Here, we are interested in the equilibrium points of model (5). Clearly, the presence of the reaction-diffusion term does not affect the number of the equilibrium. As in , for model (5), there is only one equilibrium point whose number of wild mosquitoes is zero, , where
Concerning the positive equilibrium of system (5), its components verifywhich implies
From (23), we deduce that
Hence, we introduce the following function:
Consequently, there is an equivalence between the fact that is an equilibrium point for system (5) and the fact that is the solution of the problem .
We havethat if is an extrema of with , then
Let us observe that
Thus, by defining the release threshold value of sterile mosquitoes as follows:then is equivalent to . Moreover, since and , then problem (26) admits one and only one positive solution if and only if , and two positive solutions, and where if and only if .
From the above discussion as in , we have the following result.
Theorem 2. Boundary equilibrium , see (22), is the unique equilibrium of (5) if and only if .
Model (5) admits a unique positive equilibrium withwhere given in (27), if and only if . For , we have two positive equilibria and for the model with
Using (27), we verify that does not depend on b; therefore, is also independent of . As soon as the mosquito release rate is higher than this rate, wild mosquitoes end up disappearing.
We now discuss the stability of the corresponding steady states of the model. Let us assume that be the eigenvalues of the operator on with the homogeneous Neumann boundary conditions and be the eigenfunction space corresponding to in . Let , be an orthonormal basis of and . Then,
Let be an arbitrary steady state of system (5). We define the following perturbation about :
By linearizing system (5) at , we obtainwhereand
We define the operator by
is invariant under the operator for all . Furthermore, is an eigenvalue of if and only if it is a root of the following equation:for some , and in this case, there exists an eigenvector in .
At the boundary , matrix becomesand in this case, characteristic (33) has only two roots , . So, is locally asymptotically stable.
It is easy to verify that at the equilibria and (when ), characteristic (33) takes the formwhere with or
Since (Cai et al.,2014), then for , we get , since for sufficiently large . Therefore, there is at least one positive root for . This yields that is unstable.
At the boundary , we have
Thanks to Cai et al., and choosing and such as ; it follows that . Moreover, using the fact that , we have
Therefore this choice of the parameters and allowed us to deduce that . Since and , then (40) has no positives roots; therefore, is locally asymptotically stable. We summarize the previous discussion in the following results.
Theorem 3. (i)For such that the boundary equilibrium is the only equilibrium for system (5), it is locally asymptotically stable(ii)For , the boundary equilibrium is a locally asymptotically stable node, is a unstable and moreover if , , then is stable(iii)For , the boundary equilibrium , see (26) is an unstable saddle node
4. Numerical Results
In this section, we give some numerical simulations to illustrate the theoretical results obtained in Section 3, we take one-dimensional spatial domain. and the grid sizes are and . Figure 1 presents the evolution of the population size of sterile and wild mosquito in system (5).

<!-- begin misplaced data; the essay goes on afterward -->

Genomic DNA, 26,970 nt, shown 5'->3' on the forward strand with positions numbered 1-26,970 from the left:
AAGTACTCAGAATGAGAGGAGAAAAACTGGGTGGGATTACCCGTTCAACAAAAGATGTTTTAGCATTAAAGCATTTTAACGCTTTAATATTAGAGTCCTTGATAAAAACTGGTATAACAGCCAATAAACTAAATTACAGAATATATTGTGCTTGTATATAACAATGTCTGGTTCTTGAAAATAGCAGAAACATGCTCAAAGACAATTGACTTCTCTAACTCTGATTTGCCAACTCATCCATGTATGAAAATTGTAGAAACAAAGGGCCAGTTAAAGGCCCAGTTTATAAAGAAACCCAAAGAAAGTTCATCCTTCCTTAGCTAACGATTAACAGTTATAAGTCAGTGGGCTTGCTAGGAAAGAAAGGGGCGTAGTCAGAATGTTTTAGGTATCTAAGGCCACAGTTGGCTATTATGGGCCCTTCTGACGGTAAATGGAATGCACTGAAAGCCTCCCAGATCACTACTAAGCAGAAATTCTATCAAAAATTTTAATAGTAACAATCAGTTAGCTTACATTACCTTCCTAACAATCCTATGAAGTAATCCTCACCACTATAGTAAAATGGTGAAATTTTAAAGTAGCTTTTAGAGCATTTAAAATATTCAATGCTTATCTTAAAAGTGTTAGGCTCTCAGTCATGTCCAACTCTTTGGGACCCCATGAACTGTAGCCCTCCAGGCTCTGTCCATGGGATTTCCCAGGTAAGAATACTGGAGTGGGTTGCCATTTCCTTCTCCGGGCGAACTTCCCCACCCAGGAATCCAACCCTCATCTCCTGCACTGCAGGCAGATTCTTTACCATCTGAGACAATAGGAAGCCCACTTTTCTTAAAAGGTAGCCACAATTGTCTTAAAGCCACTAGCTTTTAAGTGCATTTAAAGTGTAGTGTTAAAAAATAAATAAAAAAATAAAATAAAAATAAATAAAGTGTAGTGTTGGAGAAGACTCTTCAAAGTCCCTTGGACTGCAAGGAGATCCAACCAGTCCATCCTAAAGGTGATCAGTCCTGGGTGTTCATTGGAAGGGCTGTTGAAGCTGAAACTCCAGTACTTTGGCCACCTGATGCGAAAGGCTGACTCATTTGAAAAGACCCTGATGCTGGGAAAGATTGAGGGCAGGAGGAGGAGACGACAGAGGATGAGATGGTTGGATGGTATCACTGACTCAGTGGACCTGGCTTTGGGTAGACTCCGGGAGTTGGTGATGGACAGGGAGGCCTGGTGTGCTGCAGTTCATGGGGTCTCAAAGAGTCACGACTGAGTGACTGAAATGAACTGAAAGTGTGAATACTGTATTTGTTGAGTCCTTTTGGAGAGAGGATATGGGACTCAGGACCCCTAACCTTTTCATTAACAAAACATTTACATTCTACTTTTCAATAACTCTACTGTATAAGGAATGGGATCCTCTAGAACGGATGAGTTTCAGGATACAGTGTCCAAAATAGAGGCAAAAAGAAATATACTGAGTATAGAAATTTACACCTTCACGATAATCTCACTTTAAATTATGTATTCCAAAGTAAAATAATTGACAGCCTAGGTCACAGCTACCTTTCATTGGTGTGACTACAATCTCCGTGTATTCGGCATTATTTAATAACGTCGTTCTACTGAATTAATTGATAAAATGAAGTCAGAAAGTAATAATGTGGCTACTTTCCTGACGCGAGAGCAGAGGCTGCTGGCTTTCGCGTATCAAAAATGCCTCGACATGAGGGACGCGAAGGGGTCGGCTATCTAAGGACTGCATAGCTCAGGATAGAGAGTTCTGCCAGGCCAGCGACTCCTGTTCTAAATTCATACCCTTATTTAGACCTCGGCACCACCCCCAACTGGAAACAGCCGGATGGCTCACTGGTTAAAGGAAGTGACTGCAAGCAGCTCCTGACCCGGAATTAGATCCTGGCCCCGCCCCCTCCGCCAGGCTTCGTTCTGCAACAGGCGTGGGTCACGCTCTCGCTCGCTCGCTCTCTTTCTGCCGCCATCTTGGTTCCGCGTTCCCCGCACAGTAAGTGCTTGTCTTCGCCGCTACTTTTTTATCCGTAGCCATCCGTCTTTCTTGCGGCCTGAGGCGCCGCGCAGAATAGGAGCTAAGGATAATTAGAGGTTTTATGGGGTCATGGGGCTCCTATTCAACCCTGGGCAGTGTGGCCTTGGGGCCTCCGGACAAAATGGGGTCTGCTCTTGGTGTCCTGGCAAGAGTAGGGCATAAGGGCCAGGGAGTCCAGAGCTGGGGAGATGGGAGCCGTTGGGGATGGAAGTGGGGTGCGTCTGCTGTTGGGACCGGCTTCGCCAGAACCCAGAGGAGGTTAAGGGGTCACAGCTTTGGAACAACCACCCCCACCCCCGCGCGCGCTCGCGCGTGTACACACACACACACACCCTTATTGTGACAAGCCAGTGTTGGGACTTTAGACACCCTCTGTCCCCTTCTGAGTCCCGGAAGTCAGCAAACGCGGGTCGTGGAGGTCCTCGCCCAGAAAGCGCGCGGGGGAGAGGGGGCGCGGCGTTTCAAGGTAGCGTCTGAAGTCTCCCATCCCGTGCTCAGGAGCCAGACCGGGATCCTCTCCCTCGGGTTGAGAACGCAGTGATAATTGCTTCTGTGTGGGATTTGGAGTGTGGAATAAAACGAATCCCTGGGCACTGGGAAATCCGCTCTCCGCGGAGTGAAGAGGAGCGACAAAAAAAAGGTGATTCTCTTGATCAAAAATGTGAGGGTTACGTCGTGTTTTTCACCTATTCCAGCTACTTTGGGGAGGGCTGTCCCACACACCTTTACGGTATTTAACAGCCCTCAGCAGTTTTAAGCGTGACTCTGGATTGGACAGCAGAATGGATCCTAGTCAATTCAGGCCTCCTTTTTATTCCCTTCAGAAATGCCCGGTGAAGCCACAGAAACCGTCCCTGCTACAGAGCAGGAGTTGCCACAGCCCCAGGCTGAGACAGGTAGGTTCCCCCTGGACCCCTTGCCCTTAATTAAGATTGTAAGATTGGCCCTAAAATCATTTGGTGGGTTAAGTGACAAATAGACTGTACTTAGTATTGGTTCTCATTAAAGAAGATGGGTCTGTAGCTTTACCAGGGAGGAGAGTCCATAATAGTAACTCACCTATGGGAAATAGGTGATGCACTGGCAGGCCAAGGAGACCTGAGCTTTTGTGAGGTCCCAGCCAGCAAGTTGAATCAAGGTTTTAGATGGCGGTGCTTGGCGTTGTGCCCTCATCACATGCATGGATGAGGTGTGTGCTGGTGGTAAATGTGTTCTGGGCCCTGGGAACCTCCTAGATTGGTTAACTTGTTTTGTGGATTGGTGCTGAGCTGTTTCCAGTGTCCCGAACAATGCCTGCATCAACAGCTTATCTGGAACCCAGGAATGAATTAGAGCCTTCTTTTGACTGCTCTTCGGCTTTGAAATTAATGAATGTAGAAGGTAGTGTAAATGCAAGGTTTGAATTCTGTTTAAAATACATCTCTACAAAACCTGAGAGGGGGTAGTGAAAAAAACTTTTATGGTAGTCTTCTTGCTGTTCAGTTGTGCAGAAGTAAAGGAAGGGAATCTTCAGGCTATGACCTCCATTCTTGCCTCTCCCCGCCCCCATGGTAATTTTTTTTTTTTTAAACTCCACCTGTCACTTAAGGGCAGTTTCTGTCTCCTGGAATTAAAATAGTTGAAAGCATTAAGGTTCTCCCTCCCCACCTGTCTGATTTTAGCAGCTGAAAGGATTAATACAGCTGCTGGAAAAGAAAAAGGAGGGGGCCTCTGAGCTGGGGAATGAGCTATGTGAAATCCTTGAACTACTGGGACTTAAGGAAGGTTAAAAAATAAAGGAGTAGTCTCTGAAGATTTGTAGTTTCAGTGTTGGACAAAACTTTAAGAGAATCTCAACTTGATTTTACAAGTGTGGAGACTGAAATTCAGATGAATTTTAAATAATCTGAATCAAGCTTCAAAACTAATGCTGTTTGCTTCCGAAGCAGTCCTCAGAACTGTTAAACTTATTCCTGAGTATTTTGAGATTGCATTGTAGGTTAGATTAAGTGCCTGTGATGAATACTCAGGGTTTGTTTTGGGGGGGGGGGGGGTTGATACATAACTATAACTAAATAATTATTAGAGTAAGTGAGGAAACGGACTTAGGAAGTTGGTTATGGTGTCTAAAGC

The threshold release value is . For , is a locally asymptotically stable node. We have two positive equilibria which is a saddle point an equilibrium which is a locally asymptotically stable. Solutions with different initial values approach either or as shown in the lower left and right figures in Figure 1, respectively. From these numerical simulations, we can, therefore, say that wild and sterile mosquitoes can coexist or although wild mosquitoes can disappear, depending on the initial quantity of the two populations.
Next, we take values and the other parameters remain unchanged. For this set of parameter values, the boundary equilibrium is the only equilibrium for system (5), and it is globally asymptotically stable and this is evident from Figure 2.
As shown by the results of the numerical simulations, the introduction of the diffusion in the model does not suppress the dynamics of wild mosquitoes or genetically modify, and one obtains globally the configurations that in the absence of the diffusion. However, the mathematical analysis becomes more complicated.
In this work, we carried out a theoretical and numerical study of reaction-diffusion model describing the dynamic of the interaction between wild and sterile mosquitoes. We have established the theoretical and numerical effects of the introduction of the population diffusion on the stability of equilibrium states. On the other hand, when the number of sterile mosquitoes rejections is proportional to the population of wild mosquitoes, the results show that the solutions of the model exhibit a complex dynamic behavior. However, in order to have more realistic and more economical models for the release of sterile mosquitoes, it would be interesting to have a variable release rate that is proportional to the size of the wild mosquitoes while taking into account the mobility of the mosquitoes. This approach could be the subject of future studies .
No data were used to support this study.
Conflicts of Interest
The author declares that there are no conflicts of interest.